Certain states are more prone to specific disasters than others. In Florida, we have to worry about hurricanes. In California, it’s earthquakes. But your auto dealership does not have to be located in either of these states to worry about disaster preparedness.

Just about every state in the union faces the possibilities of some kind of natural disaster. In Florida and all other states along the East Coast, the main risks to your dealership are hurricanes and tropical storms. The official Atlantic Hurricane has already started. It runs from June 1 to November 30. And by all accounts, we are now expecting a “somewhat higher than normal” Atlantic Hurricane Season.

Even if your dealership is not threatened by Hurricane Season, emergency preparedness can be the key to your dealership “weathering the storm.” So it is never too late, nor too soon to prepare for natural disasters.

Preparedness for Personal Safety

As part of your preparedness for the safety and security of staff and customers, it is always a good idea to assign a “captain” or “emergency coordinator” to take the lead during any disaster. Check among your staff if you have any employees with military, first-aid, or other specialized training that would make them ideally suited for this task.

Have your captain or emergency coordinator check all public safety gear and equipment, including firefighting equipment and first aid materials. Repair and replace faulty items as necessary. In addition to fire safety equipment and first aid kits, you may want to budget for Automatic External Defibrillators (AEDs), and other “shelter-in-place” supplies that may be needed. Make sure all employees know how to access and use these supplies.

Make sure you have an evacuation plan in place so you are prepared should an emergency occur during business hours. Make certain that considerations have been made for employees and/or customers with medical conditions, disabilities, or other special needs.

Dealerships also should have an employee communications plan. This plan starts with each employee having a list of all employee addresses, home phone, and mobile phone numbers. A call system should be established, with department heads and other “captains” calling designated employees to find out if their homes suffered damage and if they need any assistance.

In addition to having a plan in place for employee communications, you need to know who to contact in an emergency, and how they can help. Be sure you have contact information for:

  • Local and state police
  • Fire department and emergency medical services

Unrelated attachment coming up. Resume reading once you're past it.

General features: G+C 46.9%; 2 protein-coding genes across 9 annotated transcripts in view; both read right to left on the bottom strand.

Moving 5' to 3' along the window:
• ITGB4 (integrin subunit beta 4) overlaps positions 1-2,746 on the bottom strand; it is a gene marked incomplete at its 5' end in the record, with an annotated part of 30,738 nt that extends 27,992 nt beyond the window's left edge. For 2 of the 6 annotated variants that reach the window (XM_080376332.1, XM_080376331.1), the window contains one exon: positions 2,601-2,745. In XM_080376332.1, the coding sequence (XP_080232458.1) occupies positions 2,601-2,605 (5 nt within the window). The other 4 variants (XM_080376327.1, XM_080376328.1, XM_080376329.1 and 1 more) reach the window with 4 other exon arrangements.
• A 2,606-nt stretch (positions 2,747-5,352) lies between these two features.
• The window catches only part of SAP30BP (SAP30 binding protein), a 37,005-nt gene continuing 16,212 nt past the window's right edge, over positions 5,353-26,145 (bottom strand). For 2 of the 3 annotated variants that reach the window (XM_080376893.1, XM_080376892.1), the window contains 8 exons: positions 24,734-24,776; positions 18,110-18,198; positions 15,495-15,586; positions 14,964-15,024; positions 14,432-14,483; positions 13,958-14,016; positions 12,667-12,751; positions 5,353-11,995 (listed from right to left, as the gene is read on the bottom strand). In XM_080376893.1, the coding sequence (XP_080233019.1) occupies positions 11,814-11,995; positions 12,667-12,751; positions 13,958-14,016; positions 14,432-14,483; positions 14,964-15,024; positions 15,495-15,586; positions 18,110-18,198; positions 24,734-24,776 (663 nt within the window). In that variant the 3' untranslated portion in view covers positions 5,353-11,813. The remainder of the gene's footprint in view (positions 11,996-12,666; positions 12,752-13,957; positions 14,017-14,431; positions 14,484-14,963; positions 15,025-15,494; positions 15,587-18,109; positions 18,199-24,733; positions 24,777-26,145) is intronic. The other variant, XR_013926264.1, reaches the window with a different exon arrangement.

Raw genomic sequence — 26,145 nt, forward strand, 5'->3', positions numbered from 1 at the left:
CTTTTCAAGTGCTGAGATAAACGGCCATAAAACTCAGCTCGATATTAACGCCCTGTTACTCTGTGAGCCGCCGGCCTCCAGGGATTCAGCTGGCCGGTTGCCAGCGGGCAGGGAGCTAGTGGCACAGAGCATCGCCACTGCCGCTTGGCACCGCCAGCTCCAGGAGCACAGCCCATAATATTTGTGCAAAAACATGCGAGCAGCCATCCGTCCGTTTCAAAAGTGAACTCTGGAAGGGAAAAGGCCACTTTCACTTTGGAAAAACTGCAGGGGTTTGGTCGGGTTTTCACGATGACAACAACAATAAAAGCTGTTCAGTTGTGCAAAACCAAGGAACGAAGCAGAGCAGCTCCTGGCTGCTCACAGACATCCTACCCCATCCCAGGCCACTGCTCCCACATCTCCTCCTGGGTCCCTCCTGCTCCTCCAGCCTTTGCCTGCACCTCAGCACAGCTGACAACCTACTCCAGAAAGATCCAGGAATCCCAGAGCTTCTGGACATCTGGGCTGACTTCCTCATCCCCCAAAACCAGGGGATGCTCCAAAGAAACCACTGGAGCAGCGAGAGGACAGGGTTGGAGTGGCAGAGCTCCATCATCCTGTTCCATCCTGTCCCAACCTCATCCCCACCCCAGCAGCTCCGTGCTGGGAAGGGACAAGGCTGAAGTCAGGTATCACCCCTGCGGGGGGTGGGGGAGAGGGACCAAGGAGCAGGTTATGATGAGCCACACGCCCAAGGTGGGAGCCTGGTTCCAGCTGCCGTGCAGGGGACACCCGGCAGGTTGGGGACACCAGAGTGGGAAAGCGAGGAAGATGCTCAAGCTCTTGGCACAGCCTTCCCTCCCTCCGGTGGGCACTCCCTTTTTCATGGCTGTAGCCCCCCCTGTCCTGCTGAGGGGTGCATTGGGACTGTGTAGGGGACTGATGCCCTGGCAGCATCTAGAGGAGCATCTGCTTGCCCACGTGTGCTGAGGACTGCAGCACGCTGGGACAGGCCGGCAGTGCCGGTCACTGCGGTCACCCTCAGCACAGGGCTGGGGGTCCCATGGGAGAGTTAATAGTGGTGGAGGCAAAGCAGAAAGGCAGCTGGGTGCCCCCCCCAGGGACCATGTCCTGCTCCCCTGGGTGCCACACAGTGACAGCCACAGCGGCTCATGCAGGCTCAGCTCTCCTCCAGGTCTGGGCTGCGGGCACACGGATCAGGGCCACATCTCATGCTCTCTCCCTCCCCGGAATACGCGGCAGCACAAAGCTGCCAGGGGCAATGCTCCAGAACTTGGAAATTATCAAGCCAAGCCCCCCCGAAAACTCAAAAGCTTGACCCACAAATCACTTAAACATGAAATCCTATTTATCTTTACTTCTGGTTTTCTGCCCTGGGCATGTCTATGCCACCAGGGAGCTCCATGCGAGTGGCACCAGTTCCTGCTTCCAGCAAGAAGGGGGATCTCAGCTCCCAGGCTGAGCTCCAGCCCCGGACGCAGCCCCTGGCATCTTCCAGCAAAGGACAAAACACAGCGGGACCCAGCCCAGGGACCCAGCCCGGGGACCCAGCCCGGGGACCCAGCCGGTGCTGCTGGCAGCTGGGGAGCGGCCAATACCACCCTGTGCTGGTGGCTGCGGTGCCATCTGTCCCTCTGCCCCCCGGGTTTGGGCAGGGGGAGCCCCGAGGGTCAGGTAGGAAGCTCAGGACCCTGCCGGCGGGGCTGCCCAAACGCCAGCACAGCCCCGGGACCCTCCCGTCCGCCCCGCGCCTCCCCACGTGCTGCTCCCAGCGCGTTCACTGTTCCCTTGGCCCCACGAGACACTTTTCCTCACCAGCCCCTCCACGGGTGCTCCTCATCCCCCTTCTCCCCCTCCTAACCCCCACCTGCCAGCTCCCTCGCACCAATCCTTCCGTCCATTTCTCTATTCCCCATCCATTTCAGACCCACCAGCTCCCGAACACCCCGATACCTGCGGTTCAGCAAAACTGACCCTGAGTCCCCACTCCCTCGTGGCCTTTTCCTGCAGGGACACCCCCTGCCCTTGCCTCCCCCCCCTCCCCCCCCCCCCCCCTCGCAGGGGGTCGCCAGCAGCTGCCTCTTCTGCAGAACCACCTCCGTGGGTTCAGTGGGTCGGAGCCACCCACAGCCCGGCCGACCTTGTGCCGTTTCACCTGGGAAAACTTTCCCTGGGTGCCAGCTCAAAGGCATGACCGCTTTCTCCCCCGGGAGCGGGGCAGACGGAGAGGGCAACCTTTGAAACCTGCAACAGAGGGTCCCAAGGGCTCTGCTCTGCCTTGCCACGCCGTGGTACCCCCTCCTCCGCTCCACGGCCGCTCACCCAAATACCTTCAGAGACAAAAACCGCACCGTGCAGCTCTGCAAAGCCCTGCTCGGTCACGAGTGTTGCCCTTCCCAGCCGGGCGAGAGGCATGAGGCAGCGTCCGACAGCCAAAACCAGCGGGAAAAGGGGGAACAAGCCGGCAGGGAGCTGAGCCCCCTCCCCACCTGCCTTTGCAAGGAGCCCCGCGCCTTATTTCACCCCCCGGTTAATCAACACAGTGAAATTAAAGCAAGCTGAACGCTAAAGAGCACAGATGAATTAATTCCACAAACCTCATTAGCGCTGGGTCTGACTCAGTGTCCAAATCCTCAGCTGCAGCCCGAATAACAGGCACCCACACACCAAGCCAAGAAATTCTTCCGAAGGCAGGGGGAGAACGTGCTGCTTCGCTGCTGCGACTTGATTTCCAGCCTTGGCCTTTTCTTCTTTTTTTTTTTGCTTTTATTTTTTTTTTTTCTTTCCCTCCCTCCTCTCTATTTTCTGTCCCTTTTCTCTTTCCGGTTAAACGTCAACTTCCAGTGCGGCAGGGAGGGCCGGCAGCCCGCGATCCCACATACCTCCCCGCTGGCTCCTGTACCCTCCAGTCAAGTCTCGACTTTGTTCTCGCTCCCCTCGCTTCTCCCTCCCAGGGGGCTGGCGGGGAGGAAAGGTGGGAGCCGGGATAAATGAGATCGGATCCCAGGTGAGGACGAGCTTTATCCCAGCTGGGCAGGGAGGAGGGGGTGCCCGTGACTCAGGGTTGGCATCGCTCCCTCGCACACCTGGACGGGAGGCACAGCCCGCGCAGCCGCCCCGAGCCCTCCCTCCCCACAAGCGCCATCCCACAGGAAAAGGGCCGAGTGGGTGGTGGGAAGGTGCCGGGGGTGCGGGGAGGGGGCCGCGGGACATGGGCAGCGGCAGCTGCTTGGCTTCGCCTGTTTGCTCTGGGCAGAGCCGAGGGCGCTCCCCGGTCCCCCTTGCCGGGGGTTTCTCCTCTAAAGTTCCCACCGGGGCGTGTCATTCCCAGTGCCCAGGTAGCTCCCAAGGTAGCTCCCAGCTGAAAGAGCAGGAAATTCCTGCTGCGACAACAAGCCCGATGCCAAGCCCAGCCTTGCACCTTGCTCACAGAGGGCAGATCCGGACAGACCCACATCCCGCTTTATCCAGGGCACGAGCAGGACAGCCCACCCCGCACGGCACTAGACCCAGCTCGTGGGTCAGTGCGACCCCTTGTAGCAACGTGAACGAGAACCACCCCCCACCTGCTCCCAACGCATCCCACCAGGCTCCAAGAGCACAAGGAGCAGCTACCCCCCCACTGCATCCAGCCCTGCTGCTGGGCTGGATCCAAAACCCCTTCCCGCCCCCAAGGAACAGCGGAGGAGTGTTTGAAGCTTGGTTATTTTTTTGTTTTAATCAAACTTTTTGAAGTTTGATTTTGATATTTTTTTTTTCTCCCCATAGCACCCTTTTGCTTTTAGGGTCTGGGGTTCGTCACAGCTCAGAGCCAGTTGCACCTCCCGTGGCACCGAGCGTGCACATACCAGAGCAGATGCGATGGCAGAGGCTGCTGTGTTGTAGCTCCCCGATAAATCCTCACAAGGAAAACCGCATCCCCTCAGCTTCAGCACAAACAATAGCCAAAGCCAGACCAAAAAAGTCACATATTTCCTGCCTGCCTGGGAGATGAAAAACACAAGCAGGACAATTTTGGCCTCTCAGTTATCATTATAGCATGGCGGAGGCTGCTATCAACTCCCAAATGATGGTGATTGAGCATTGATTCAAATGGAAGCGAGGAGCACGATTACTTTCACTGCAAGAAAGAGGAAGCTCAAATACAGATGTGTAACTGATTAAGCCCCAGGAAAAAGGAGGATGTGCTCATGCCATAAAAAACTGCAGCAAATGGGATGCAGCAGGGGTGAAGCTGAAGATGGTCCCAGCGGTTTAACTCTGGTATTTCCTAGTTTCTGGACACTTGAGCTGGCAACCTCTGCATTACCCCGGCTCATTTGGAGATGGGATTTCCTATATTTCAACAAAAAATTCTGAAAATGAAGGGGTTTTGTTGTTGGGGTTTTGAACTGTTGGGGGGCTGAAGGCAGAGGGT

• Local government officials, emergency management office
  • Local public health agency
  • Local American Red Cross chapter
  • National Weather Service
  • Utility companies
  • Neighboring businesses
  • Preparedness for Structural Damage

If your dealership is in an area that should come under a hurricane watch or warning, cover all glass windows and doors with shutters, paneling or other protective material, such as plywood or Masonite. Use large plastic bags to protect items such as computers from water damage.

It is advisable to have a supply of heavy sheeting, air conditioning duct tape and some sandbags set aside for securing first-floor doorways against flood water. Just make sure to take before and after pictures of the business or plant to aid in insurance or tax credit claims after the storm.

Additionally, check drains on the roof of the building to ensure they are clear and able to drain off the heavy rain that usually accompanies a hurricane. Clogged roof drains could cause the roof to collapse from the weight of accumulated water, or cause damage to the interior of the building if water on the roof becomes deep enough to cover vent pipes and run down inside the building.

Physical preparations should include having enough generators — and the necessary gas — to operate the office and other facilities if electricity is off after a storm or other disaster. If you have a built-in generator for backup power, test it under load to make sure it is operating properly.

If you should need to close your dealership and secure and lock it down in preparation for an impending storm, be sure to advise local law enforcement if the business will be empty of people or if security guards will be on site. If guards are to remain on site, their safety should be provided for.

Also shut down all incoming power, electric, gas and water lines. Before restoring service, check all utilities. If there is a question about the condition of the utilities, call the appropriate company. Lastly, disconnect all electrical appliances and equipment such as computers, copiers, coffee makers, electric clocks, calculators, etc. so they do not create excessive surge when electric power is restored.